Did you get any feedback from students on how they found the experience? 

Overall, feedback has been extremely positive. Students are very proud of their magazine and are pleased with how they managed to work together apart. Of course, they think it would have been better to have been able to work together face-to-face, but they’re pleased with how things went given the circumstances. There are also accounts of their experiences in their reflective essays, which are part of the assessment for the module. 

Student comments via the Moodle feedback activity indicated that they appreciated that synchronous sessions were recorded so that they could watch them later and those sessions that were scheduled after noon GMT for those students who were in different time zones.  They would recommend using only one messaging system (either email, slack, teams, etc.) as using a variety of different platforms can mean that information can get lost. They did appreciate being able to interview a wide range of people from all over the world and found working together online took time but was possible.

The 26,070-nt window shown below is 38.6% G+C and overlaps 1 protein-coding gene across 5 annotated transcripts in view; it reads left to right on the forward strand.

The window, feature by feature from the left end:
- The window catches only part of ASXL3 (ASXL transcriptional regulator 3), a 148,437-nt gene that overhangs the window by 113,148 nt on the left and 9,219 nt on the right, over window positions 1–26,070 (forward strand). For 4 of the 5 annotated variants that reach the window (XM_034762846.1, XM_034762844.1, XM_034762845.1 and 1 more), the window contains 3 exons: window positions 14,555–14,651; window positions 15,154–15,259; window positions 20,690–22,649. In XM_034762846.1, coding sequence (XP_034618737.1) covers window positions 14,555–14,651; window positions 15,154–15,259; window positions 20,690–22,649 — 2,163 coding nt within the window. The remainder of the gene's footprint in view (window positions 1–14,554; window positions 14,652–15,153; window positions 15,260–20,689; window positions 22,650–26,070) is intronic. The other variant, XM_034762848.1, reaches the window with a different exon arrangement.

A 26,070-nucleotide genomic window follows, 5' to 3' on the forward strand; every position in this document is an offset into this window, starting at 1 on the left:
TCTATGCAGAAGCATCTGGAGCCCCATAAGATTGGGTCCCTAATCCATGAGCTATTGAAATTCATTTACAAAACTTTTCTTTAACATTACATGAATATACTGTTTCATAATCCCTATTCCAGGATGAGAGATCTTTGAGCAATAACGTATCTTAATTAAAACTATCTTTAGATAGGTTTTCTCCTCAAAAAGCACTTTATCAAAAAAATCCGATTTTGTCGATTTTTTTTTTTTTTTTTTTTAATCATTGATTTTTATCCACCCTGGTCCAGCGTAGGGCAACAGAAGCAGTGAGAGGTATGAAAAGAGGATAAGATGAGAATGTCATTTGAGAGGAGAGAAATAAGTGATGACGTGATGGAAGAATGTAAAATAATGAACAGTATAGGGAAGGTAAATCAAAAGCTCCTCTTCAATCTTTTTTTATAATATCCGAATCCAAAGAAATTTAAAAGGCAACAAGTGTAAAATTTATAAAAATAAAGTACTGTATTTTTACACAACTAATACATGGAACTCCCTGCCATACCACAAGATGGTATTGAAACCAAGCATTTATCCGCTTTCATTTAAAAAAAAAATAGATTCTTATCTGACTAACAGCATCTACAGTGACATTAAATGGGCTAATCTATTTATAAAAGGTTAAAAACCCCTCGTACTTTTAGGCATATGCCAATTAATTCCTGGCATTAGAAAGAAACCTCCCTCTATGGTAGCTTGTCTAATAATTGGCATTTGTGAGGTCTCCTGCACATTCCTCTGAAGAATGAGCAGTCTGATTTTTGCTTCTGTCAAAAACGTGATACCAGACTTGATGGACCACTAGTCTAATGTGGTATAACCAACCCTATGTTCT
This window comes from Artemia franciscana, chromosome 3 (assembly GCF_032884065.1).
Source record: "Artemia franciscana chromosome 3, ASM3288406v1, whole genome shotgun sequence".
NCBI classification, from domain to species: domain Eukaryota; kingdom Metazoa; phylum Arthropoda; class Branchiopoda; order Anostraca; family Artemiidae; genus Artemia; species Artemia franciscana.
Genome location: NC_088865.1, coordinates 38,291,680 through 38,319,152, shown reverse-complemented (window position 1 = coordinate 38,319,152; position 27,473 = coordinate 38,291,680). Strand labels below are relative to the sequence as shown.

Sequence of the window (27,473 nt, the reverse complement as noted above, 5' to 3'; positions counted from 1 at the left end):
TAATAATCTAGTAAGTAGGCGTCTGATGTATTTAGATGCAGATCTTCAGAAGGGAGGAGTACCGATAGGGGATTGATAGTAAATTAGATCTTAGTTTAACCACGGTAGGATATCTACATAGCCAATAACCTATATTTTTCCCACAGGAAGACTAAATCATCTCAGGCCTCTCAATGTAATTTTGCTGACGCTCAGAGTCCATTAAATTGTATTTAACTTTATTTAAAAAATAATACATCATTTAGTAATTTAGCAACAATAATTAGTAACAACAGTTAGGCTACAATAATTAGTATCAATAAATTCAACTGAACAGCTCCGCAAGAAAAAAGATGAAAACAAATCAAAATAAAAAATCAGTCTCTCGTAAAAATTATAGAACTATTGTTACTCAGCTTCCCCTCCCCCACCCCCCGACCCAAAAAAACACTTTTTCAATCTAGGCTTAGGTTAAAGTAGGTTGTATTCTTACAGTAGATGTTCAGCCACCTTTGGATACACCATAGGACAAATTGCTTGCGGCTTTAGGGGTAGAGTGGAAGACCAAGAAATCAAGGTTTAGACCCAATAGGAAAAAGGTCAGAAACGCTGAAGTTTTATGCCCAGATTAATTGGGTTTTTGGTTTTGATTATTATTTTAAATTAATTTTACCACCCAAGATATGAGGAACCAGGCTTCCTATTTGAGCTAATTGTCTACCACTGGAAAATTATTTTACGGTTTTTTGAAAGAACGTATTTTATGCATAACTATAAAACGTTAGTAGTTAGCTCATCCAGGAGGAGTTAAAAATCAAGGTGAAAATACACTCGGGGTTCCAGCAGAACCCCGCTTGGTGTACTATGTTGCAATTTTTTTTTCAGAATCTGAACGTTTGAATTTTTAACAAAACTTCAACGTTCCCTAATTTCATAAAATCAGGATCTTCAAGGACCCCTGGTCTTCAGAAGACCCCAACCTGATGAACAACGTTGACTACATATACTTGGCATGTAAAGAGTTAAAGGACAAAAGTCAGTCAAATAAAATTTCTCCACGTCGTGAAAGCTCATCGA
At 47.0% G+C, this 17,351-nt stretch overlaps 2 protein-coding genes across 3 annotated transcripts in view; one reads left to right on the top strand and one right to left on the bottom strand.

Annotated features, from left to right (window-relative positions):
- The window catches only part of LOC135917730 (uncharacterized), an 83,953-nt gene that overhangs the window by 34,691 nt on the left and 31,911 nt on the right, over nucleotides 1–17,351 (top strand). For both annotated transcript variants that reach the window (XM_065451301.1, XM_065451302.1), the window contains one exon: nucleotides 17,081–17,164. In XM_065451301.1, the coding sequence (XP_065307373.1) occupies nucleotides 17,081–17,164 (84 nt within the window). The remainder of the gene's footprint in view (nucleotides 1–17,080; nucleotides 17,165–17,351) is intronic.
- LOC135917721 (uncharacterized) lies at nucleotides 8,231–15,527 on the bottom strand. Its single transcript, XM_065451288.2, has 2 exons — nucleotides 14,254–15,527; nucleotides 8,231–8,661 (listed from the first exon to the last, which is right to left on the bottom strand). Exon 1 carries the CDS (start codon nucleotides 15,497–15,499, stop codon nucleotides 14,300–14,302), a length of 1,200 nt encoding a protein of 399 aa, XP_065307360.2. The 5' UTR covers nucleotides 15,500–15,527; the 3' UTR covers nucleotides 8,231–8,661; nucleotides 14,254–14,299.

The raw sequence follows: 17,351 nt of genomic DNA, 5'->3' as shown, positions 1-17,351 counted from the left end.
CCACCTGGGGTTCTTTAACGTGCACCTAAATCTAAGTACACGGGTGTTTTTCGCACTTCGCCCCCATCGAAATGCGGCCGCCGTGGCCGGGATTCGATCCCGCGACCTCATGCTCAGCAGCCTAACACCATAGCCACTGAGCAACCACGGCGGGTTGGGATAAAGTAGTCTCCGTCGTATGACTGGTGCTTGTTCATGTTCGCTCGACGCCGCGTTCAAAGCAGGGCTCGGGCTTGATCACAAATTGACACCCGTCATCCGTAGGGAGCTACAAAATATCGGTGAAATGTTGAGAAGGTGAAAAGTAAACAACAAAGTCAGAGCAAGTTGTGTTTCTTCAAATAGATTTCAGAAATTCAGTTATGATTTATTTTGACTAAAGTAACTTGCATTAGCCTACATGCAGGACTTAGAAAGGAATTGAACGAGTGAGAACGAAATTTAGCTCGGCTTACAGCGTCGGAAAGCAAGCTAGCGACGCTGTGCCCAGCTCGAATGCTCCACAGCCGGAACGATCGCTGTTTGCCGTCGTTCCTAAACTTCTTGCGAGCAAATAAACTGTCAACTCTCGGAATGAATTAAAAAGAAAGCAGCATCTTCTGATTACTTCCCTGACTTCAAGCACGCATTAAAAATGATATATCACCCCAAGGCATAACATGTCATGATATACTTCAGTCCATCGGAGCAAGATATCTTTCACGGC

We talked via Slack, Facebook and WhatsApp groups. We also had few meetings all together via Zoom. I loved the fact that we were all supporting each other in these difficult time, we were here for each other, we kept in touch everyday not to let anyone left behind.” 

“It was a little bit stressful at first, because we didn’t know how long it will take, how to use the platform, how to adapt quickly to this new way of learning, but when Yuen showed us that it is possible to work as a team via Zoom, I felt really reassured and I can only confirm that it is feasible.”